1. Effective national parent organizations have existed in the United States since the

  1. Which of the following is NOT a reason parents of children with severe disabilities cite for supporting inclusion?
    1. to enable siblings with and without disabilities to go to the same school
    2. to help their kids acquire social skills
    3. because even though nondisabled students do not become more sensitive to students with disabilities, they should still have to see them
    4. because their children can acquire more functional and academic skills due to higher expectations and good examples

  1. Which federal provision requires that children with disabilities be provided with a free, appropriate public education?
    1. Fourteenth Amendment
    2. Individuals with Disabilities Education Act (IDEA)
    3. Americans with Disabilities Act
    4. Civil Rights Act

  1. Which one of the following accomplishments is associated with the Americans with Disabilities Act?
    1. mandate for early childhood special education
    2. requirement that public transportation be made accessible to people with disabilities
    3. provision of transition services to facilitate movement from school to work for people with disabilities
    4. funding to provide technological assistance (e.g., computers, wheel chairs) to people with disabilities

  1. Which of the following accomplishments is associated with IDEA?
    1. requirement that schools provide individualized education programs in the least restrictive environment for all students with disabilities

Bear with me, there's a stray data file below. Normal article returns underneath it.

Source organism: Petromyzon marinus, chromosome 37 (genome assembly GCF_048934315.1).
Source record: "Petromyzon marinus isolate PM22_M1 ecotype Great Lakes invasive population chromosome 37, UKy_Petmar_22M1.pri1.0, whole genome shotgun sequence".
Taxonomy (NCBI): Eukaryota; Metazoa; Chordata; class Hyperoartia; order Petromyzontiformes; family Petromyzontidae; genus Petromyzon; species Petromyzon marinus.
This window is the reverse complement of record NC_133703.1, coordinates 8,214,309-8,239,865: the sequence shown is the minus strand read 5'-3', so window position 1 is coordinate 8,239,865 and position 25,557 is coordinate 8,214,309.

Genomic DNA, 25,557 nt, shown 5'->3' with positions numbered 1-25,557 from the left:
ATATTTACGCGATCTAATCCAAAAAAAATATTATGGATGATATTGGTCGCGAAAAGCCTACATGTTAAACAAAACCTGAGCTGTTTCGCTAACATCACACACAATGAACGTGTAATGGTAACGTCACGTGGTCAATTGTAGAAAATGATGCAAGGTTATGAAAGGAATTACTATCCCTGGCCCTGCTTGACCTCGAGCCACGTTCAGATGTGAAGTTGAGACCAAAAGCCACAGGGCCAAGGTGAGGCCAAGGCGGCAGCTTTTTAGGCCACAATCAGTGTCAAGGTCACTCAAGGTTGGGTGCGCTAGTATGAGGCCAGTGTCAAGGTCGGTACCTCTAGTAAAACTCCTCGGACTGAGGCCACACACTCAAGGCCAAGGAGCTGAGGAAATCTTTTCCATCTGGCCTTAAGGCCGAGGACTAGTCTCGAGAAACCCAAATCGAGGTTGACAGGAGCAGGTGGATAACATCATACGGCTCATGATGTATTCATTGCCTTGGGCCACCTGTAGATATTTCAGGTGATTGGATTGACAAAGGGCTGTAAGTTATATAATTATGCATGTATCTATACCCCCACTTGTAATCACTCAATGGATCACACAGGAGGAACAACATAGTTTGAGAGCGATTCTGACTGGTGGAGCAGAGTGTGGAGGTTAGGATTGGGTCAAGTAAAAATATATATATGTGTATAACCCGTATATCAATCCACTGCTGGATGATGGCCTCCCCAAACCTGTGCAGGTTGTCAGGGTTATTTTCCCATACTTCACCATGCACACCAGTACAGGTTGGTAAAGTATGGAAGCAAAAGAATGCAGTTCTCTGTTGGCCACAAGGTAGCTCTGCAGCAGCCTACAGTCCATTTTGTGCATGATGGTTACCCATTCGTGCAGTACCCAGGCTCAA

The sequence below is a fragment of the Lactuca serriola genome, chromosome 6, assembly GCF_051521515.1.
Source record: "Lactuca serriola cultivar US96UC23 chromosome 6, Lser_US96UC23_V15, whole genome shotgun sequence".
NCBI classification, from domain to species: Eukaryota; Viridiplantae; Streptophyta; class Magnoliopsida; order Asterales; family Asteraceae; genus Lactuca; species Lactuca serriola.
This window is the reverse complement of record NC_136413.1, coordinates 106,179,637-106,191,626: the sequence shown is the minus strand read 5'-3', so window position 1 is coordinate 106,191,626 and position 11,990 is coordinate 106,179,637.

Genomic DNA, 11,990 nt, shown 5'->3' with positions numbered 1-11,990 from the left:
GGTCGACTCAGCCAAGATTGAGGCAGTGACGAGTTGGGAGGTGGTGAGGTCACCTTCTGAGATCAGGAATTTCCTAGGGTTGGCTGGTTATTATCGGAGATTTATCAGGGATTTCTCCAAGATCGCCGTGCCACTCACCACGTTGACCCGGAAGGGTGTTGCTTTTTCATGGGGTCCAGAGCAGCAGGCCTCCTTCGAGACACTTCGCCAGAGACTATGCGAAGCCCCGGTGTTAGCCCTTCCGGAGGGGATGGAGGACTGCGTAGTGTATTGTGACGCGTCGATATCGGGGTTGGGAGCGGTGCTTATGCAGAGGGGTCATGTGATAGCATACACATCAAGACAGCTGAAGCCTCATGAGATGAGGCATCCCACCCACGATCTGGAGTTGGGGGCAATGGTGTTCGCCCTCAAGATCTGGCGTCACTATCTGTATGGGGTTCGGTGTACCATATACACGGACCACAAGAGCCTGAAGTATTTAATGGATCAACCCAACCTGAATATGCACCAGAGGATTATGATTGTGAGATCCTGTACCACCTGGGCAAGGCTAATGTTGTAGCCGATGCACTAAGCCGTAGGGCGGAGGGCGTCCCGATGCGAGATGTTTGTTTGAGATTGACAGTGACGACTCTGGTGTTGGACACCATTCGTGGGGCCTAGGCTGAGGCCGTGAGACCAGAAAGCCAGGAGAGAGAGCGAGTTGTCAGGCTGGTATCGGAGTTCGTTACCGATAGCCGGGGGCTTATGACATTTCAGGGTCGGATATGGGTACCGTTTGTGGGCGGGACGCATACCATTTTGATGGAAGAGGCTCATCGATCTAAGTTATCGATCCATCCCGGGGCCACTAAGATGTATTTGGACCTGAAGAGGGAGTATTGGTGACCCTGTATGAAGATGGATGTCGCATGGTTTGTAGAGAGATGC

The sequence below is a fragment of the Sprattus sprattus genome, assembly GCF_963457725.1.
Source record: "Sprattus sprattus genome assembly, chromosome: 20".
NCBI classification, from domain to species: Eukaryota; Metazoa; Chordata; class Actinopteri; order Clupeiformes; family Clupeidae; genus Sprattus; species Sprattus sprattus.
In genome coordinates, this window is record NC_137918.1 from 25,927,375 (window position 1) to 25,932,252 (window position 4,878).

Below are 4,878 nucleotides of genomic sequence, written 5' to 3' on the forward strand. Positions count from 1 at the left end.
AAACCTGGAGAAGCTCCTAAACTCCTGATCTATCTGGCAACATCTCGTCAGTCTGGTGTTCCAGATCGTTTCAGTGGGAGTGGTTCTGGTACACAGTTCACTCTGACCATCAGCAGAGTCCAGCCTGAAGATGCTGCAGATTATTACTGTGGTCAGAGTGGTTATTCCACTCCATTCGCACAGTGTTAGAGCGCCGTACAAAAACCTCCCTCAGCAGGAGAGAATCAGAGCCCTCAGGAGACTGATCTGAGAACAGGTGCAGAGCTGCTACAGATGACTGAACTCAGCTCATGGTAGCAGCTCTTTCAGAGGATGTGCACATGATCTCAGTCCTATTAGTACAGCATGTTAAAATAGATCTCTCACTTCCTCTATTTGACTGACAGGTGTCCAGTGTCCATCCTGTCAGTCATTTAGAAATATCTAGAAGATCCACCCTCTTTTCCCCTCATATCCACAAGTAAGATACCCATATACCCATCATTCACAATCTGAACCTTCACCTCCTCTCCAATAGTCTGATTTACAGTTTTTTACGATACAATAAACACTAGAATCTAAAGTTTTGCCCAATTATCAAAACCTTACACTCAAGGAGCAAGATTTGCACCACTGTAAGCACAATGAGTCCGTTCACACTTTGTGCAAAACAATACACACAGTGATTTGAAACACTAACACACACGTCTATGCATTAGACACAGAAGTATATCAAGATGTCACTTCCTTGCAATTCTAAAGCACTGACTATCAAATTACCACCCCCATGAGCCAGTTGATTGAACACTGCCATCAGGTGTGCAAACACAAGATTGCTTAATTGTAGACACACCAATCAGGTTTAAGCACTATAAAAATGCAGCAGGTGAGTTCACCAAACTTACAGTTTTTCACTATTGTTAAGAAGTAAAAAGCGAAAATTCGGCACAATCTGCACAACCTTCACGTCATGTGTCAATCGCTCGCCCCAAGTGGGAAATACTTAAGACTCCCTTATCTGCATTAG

2. provision of free educational services to children with disabilities and their siblings from birth to age 21
    3. prohibition of discrimination against people with disabilities in schools, businesses, or recreational facilities
    4. requirement that schools provide a free, appropriate public education for all exceptional students, including those with gifts and talents

  1. L. 99-457 and IDEA mandate a free, appropriate public education for people ages three to twenty-one. In addition, P.L. 99-457
    1. requires employers to provide special programs for people with disabilities.
    2. requires schools to provide transitional programs for people with disabilities who are between the ages of 18 and 25.
    3. provides incentives for states to develop early intervention programs.
    4. requires schools to develop programs for students who are gifted.

  1. Under IDEA, each state and locality must have a plan to ensure all of the following EXCEPT
    1. screening all students for possible disabilities.